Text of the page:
I just got a squash from a coworker (he grows it) and it occurs to me that my wife likes to use fresh vegetables for making our own baby food. It also occurs to me that she's out of town for the next two weeks.
What options do I have to preserve this squash in such a manner that she can make baby food when she gets back? If it can sit on the counter for three weeks and be just fine, that works for me. Otherwise, what can I do to cook it that won't render it unusable for baby food? I don't really know what goes into baby food other than I think she steams the veggies so they're soft for our baby.
What type of squash? Winter squashes will certainly sit on the counter for several weeks, as long as it stays fairly cool and dry.
If it's a summer squash you could maybe try freezing it? Since it's being turned into baby food anyway, preserving crisp, freshness isn't high on the list of priorities?
Disclaimer: I have no experience freezing summer squashes, but a quick google came up with this and it seems to make sense: http://www.pickyourown.org/freezing_summer_squash.htm
A further search reminded me that Alton Brown covers freezing stuff in an episode of Good Eats. He explains why the above blanching method works for many vegetables.
I just roasted a bunch of butternut squash for dinner and am getting to puree, but am noticing that some of the pieces have weird glue-looking spots. It sort of looks like when water weeps out of the pores on the squash, only it's white and the consistency of silly putty. They're very small spots (like the size of a straight pin head), and close to the skin on the flesh, on the cross-section. I feel like I'm describing this poorly. Here's a picture: My question: Is this stuff safe to eat, or do I need to compost it and find something else for dinner? I'd rather not give my whole family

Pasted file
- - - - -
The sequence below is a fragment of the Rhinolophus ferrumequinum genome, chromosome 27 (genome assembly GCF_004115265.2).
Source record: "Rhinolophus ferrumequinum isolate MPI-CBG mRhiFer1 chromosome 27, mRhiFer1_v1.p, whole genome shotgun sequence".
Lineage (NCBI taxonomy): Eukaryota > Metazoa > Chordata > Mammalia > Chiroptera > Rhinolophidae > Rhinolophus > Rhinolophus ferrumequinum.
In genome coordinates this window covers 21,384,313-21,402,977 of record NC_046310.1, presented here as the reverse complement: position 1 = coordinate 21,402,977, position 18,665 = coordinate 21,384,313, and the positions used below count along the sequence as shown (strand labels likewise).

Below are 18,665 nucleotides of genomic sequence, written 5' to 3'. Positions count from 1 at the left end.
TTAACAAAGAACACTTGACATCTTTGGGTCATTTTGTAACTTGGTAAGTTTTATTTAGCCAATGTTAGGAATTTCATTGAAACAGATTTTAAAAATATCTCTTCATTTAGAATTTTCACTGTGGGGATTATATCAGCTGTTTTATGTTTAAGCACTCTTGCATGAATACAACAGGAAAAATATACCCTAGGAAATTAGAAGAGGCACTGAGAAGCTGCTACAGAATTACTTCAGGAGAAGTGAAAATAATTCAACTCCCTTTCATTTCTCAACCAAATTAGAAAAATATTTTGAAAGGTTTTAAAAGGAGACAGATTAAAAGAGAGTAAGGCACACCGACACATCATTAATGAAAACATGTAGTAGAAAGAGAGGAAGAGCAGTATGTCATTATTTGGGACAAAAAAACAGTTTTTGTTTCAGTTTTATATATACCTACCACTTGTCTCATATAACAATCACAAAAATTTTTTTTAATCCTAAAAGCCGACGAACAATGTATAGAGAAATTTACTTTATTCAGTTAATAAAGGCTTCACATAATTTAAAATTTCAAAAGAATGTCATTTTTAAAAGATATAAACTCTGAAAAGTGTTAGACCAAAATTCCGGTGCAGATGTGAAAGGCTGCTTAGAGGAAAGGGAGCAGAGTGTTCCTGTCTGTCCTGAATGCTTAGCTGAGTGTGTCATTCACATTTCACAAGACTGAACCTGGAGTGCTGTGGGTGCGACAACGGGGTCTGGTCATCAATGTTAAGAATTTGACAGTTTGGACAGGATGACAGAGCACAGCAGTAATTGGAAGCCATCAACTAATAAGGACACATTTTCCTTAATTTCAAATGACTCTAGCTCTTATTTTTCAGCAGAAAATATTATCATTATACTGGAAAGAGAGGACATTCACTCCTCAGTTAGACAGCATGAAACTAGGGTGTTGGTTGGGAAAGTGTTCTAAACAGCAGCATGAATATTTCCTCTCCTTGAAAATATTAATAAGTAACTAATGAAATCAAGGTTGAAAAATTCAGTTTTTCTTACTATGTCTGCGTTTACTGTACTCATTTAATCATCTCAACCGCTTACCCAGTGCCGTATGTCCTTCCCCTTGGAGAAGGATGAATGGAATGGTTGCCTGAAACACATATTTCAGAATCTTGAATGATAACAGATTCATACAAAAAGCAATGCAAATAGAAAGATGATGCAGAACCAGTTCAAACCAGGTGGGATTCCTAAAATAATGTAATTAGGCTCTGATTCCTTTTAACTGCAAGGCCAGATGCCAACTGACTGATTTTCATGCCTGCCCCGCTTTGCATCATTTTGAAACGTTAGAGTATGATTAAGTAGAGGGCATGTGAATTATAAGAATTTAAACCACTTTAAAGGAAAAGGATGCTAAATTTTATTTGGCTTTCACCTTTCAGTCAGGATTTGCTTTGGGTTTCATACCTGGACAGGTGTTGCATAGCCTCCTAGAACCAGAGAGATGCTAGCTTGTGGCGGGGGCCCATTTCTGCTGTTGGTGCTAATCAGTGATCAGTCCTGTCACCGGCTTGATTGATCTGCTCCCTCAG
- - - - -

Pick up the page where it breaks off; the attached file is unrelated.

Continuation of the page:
For yet another variation on using dried/fresh mushrooms, I would like to know how to approximate the texture of dried mushrooms using fresh. My intent is to make a leek-miso soup and I would like to add dried shiitake for their texture (flavor too, sure, but it is already a flavorful soup). Unfortunately, the market near me only has fresh mushrooms (portabella, baby bella, snow cap, and other normals). But alas, I also do not have a food dehydrator. How can I manipulate the mushrooms to approximate the same chewy texture? My thought is that long, slow baking at a very low temp would dry
Possible Duplicate: How long can I store soaked beans before cooking? Can you preserve canned kidney beans so that they still have their shape? If I pre-soak/cook a large amount of dried beans in advance, what is the best way to store them for future use? If freezing is an option, do I freeze them in the cooking water, or drain them and put them in an airtight container?
In Belize, Peru, and the Dominican Republic I absolutely loved the perfectly moist and delicious arroz con pollo. Always flavorful and simple, it was my fall back anywhere I was anytime I was too tired to try something new. Can anybody here share with me the way to make this simple delicious style, my wife knows how to make it with a tomato base mexican style the way she grew up with it, but as we've had it without the tomato base she's not sure what to do to get that same moist light delicious flavor. We searched for recipes, but all of them were the mexican tomato base kind. Please help